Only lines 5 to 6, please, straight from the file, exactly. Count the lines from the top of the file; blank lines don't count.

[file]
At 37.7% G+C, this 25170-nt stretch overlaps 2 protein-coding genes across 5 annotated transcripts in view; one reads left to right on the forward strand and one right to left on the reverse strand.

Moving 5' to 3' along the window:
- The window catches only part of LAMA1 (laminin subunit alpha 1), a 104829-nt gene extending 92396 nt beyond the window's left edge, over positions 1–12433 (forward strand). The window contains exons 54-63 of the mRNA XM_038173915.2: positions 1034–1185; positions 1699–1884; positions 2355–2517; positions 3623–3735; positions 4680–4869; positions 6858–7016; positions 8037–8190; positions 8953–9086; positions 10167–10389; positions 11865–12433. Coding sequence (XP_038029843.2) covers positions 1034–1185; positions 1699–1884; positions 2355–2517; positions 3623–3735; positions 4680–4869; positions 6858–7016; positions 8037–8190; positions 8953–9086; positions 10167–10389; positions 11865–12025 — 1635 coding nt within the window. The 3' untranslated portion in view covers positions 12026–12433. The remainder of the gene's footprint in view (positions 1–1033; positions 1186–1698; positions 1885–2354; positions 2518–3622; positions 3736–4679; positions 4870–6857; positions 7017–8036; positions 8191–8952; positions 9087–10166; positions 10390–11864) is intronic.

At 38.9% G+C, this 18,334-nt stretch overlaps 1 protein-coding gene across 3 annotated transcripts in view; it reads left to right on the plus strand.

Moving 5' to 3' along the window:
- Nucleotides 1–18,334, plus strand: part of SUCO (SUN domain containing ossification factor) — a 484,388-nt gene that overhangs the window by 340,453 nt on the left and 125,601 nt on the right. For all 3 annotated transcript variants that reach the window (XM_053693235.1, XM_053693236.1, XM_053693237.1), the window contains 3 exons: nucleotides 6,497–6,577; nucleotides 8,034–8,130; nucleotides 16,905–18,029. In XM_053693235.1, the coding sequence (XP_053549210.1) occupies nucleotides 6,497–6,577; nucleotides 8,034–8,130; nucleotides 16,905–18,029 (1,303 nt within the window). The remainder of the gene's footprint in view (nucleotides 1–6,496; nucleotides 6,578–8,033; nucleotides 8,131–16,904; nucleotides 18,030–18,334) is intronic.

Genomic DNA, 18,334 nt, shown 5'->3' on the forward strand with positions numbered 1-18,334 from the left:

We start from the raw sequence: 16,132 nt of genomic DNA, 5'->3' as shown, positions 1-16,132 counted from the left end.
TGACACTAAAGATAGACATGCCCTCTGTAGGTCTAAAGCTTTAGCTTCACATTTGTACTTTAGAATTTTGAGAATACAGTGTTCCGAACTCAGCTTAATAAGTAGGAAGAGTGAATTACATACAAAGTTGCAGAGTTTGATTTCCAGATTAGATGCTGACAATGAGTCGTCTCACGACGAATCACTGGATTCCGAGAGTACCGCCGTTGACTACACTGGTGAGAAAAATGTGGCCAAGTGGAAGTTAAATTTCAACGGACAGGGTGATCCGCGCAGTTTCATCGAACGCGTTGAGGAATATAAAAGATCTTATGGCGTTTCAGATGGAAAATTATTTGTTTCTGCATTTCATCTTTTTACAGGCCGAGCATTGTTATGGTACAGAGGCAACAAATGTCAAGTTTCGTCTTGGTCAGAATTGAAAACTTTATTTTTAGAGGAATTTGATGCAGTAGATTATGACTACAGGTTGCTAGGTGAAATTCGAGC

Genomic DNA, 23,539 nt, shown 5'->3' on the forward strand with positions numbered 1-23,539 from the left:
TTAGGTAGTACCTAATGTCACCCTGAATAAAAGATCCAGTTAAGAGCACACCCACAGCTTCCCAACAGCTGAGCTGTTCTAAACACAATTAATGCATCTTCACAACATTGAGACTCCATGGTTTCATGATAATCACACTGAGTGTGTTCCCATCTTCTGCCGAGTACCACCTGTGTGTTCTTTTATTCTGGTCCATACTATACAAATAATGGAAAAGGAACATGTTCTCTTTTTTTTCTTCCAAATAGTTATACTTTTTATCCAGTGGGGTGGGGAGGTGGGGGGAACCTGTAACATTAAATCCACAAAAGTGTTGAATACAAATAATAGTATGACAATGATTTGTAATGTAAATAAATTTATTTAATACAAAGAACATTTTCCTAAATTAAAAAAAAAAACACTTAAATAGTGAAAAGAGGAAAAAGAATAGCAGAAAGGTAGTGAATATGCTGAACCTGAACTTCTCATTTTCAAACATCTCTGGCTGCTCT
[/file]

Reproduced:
Moving 5' to 3' along the window:
- Nucleotides 1–18,334, plus strand: part of SUCO (SUN domain containing ossification factor) — a 484,388-nt gene that overhangs the window by 340,453 nt on the left and 125,601 nt on the right. For all 3 annotated transcript variants that reach the window (XM_053693235.1, XM_053693236.1, XM_053693237.1), the window contains 3 exons: nucleotides 6,497–6,577; nucleotides 8,034–8,130; nucleotides 16,905–18,029. In XM_053693235.1, the coding sequence (XP_053549210.1) occupies nucleotides 6,497–6,577; nucleotides 8,034–8,130; nucleotides 16,905–18,029 (1,303 nt within the window). The remainder of the gene's footprint in view (nucleotides 1–6,496; nucleotides 6,578–8,033; nucleotides 8,131–16,904; nucleotides 18,030–18,334) is intronic.